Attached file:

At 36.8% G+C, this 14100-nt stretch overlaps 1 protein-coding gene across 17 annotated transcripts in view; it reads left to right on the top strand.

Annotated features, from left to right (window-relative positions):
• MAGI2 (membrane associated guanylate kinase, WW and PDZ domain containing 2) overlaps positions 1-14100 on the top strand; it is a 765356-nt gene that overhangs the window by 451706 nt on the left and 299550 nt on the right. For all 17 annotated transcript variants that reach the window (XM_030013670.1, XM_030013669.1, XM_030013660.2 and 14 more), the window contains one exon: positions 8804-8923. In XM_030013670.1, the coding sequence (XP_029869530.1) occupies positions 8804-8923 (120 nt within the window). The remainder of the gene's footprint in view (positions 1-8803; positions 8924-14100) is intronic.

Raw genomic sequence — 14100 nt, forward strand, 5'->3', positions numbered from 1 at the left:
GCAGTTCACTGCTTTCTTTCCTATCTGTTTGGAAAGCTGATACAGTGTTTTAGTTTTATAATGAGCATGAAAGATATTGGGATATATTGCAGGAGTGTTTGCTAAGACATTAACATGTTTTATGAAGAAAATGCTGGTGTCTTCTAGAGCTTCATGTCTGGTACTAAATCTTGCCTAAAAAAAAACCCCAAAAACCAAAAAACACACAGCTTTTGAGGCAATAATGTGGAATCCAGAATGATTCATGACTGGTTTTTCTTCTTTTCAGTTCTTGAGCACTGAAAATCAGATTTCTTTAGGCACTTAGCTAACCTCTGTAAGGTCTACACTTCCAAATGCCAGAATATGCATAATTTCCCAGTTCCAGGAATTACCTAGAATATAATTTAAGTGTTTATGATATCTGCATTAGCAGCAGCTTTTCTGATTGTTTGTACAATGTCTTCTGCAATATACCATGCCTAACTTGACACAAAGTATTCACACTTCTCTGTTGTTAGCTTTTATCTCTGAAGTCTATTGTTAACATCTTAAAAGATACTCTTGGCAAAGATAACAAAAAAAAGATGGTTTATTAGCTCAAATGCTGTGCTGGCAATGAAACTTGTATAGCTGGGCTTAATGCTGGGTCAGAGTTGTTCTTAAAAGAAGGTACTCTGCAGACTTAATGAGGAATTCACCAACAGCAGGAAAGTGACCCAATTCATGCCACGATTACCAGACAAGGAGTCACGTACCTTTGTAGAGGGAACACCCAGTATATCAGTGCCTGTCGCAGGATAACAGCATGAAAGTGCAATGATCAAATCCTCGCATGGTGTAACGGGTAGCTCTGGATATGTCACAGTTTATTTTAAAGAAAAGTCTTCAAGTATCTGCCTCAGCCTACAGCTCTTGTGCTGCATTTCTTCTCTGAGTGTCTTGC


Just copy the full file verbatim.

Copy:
At 36.8% G+C, this 14100-nt stretch overlaps 1 protein-coding gene across 17 annotated transcripts in view; it reads left to right on the top strand.

Annotated features, from left to right (window-relative positions):
• MAGI2 (membrane associated guanylate kinase, WW and PDZ domain containing 2) overlaps positions 1-14100 on the top strand; it is a 765356-nt gene that overhangs the window by 451706 nt on the left and 299550 nt on the right. For all 17 annotated transcript variants that reach the window (XM_030013670.1, XM_030013669.1, XM_030013660.2 and 14 more), the window contains one exon: positions 8804-8923. In XM_030013670.1, the coding sequence (XP_029869530.1) occupies positions 8804-8923 (120 nt within the window). The remainder of the gene's footprint in view (positions 1-8803; positions 8924-14100) is intronic.

Raw genomic sequence — 14100 nt, forward strand, 5'->3', positions numbered from 1 at the left:
GCAGTTCACTGCTTTCTTTCCTATCTGTTTGGAAAGCTGATACAGTGTTTTAGTTTTATAATGAGCATGAAAGATATTGGGATATATTGCAGGAGTGTTTGCTAAGACATTAACATGTTTTATGAAGAAAATGCTGGTGTCTTCTAGAGCTTCATGTCTGGTACTAAATCTTGCCTAAAAAAAAACCCCAAAAACCAAAAAACACACAGCTTTTGAGGCAATAATGTGGAATCCAGAATGATTCATGACTGGTTTTTCTTCTTTTCAGTTCTTGAGCACTGAAAATCAGATTTCTTTAGGCACTTAGCTAACCTCTGTAAGGTCTACACTTCCAAATGCCAGAATATGCATAATTTCCCAGTTCCAGGAATTACCTAGAATATAATTTAAGTGTTTATGATATCTGCATTAGCAGCAGCTTTTCTGATTGTTTGTACAATGTCTTCTGCAATATACCATGCCTAACTTGACACAAAGTATTCACACTTCTCTGTTGTTAGCTTTTATCTCTGAAGTCTATTGTTAACATCTTAAAAGATACTCTTGGCAAAGATAACAAAAAAAAGATGGTTTATTAGCTCAAATGCTGTGCTGGCAATGAAACTTGTATAGCTGGGCTTAATGCTGGGTCAGAGTTGTTCTTAAAAGAAGGTACTCTGCAGACTTAATGAGGAATTCACCAACAGCAGGAAAGTGACCCAATTCATGCCACGATTACCAGACAAGGAGTCACGTACCTTTGTAGAGGGAACACCCAGTATATCAGTGCCTGTCGCAGGATAACAGCATGAAAGTGCAATGATCAAATCCTCGCATGGTGTAACGGGTAGCTCTGGATATGTCACAGTTTATTTTAAAGAAAAGTCTTCAAGTATCTGCCTCAGCCTACAGCTCTTGTGCTGCATTTCTTCTCTGAGTGTCTTGC